What metrics can you use to evaluate your machine learning algorithms?
In this post you will discover how you can evaluate your machine learning algorithms in R using a number of standard evaluation metrics.
Let’s get started.
Model Evaluation Metrics in R
There are many different metrics that you can use to evaluate your machine learning algorithms in R.
When you use caret to evaluate your models, the default metrics used are accuracy for classification problems and RMSE for regression. But caret supports a range of other popular evaluation metrics.
In the next section you will step through each of the evaluation metrics provided by caret. Each example provides a complete case study that you can copyandpaste into your project and adapt to your problem.
Note that this post does assume you are already know how to interpret these other metrics. Don’t fret if they are new to you, I’ve provided some links for further reading where you can learn more.
Metrics To Evaluate Machine Learning Algorithms
In this section you will discover how you can evaluate machine learning algorithms using a number of different common evaluation metrics.
Specifically, this section will show you how to use the following evaluation metrics with the caret package in R:
 Accuracy and Kappa
 RMSE and R^2
 ROC (AUC, Sensitivity and Specificity)
 LogLoss
Accuracy and Kappa
These are the default metrics used to evaluate algorithms on binary and multiclass classification datasets in caret.
Accuracy is the percentage of correctly classifies instances out of all instances. It is more useful on a binary classification than multiclass classification problems because it can be less clear exactly how the accuracy breaks down across those classes (e.g. you need to go deeper with a confusion matrix). Learn more about Accuracy here.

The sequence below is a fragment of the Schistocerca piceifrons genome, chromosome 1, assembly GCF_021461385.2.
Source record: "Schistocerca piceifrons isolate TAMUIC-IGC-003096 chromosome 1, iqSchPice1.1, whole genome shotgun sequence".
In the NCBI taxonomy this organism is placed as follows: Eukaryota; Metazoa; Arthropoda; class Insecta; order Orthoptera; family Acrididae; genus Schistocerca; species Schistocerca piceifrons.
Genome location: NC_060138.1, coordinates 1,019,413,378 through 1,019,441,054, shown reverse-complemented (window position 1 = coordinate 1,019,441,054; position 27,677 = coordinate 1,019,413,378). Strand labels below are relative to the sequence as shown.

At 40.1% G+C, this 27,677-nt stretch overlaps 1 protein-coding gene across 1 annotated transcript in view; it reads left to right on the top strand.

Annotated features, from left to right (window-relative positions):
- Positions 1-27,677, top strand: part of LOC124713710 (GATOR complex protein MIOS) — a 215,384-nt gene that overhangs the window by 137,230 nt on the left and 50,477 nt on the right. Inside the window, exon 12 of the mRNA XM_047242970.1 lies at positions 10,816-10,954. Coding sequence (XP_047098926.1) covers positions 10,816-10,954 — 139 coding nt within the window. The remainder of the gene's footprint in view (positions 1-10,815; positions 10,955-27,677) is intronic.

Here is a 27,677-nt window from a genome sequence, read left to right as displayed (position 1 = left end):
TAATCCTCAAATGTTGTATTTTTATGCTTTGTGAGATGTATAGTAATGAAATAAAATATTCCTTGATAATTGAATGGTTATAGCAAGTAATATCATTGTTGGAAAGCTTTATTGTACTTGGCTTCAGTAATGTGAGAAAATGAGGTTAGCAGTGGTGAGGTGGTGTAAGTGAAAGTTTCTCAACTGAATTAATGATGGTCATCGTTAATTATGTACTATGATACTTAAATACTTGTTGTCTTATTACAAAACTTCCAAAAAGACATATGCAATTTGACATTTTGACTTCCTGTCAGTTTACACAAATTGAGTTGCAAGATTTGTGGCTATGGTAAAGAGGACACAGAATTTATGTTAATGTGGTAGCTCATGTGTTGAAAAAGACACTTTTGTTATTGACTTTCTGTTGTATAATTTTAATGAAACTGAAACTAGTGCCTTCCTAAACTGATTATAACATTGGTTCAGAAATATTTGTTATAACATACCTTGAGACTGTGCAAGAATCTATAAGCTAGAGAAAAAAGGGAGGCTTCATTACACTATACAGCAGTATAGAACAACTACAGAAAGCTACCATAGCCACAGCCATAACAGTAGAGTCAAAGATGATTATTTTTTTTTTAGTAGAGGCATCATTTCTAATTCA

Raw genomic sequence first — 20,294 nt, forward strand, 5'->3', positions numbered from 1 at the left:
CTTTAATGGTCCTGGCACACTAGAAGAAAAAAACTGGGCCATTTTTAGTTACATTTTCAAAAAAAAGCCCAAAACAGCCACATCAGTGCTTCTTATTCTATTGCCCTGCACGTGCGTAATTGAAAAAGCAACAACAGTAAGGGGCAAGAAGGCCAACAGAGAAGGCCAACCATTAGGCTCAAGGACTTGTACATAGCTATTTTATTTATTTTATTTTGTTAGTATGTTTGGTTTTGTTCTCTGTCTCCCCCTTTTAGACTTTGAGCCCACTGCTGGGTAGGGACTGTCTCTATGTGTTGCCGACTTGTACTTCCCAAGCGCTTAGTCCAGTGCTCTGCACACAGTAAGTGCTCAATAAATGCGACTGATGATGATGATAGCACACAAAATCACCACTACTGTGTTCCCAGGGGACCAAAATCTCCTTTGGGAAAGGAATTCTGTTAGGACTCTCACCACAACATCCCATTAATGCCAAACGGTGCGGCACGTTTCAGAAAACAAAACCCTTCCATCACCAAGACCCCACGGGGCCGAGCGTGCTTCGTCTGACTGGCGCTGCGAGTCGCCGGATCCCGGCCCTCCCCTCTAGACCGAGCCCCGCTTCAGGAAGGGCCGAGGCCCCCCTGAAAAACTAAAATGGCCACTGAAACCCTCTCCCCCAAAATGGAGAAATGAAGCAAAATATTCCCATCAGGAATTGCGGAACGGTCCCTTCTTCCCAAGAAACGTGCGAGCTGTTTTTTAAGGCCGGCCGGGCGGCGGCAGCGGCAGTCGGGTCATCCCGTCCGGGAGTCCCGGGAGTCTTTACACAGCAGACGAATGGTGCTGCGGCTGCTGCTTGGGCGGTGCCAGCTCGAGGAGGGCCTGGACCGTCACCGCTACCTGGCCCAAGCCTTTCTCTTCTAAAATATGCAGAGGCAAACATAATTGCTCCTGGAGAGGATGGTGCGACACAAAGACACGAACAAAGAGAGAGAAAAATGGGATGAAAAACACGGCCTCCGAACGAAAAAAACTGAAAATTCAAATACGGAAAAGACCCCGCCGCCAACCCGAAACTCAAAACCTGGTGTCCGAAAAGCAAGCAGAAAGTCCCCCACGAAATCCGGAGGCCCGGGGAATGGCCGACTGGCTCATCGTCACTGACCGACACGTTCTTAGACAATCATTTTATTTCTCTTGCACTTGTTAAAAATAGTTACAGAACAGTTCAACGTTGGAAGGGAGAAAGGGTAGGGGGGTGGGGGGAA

Kappa or Cohen’s Kappa is like classification accuracy, except that it is normalized at the baseline of random chance on your dataset. It is a more useful measure to use on problems that have an imbalance in the classes (e.g. 7030 split for classes 0 and 1 and you can achieve 70% accuracy by predicting all instances are for class 0). Learn more about Kappa here.
In the example below the Pima Indians diabetes dataset is used. It has a class break down of 65% to 35% for negative and positive outcomes.

# load libraries library(caret) library(mlbench) # load the dataset data(PimaIndiansDiabetes) # prepare resampling method control <– trainControl(method=“cv”, number=5) set.seed(7) fit <– train(diabetes~., data=PimaIndiansDiabetes, method=“glm”, metric=“Accuracy”, trControl=control) # display results print(fit) 
Running this example, we can see tables of Accuracy and Kappa for each machine learning algorithm evaluated. This includes the mean values (left) and the standard deviations (marked as SD) for each metric, taken over the population of cross validation folds and trials.
You can see that the accuracy of the model is approximately 76% which is 11 percentage points above the baseline accuracy of 65% which is not really that impressive. The Kappa the other hand shows approximately 46% which is more interesting.

Generalized Linear Model
768 samples 8 predictor 2 classes: ‘neg’, ‘pos’
No preprocessing Resampling: CrossValidated (5 fold) Summary of sample sizes: 614, 614, 615, 615, 614 Resampling results
Accuracy Kappa Accuracy SD Kappa SD 0.7695442 0.4656824 0.02692468 0.0616666 
RMSE and R^2
These are the default metrics used to evaluate algorithms on regression datasets in caret.
RMSE or Root Mean Squared Error is the average deviation of the predictions from the observations. It is useful to get a gross idea of how well (or not) an algorithm is doing, in the units of the output variable. Learn more about RMSE here.
R^2 spoken as R Squared or also called the coefficient of determination provides a “goodness of fit” measure for the predictions to the observations. This is a value between 0 and 1 for nofit and perfect fit respectively. Learn more about R^2 here.
In this example the longly economic dataset is used. The output variable is a “number employed”. It is not clear whether this is an actual count (e.g. in millions) or a percentage.

# load libraries library(caret) # load data data(longley) # prepare resampling method control <– trainControl(method=“cv”, number=5) set.seed(7) fit <– train(Employed~., data=longley, method=“lm”, metric=“RMSE”, trControl=control) # display results print(fit)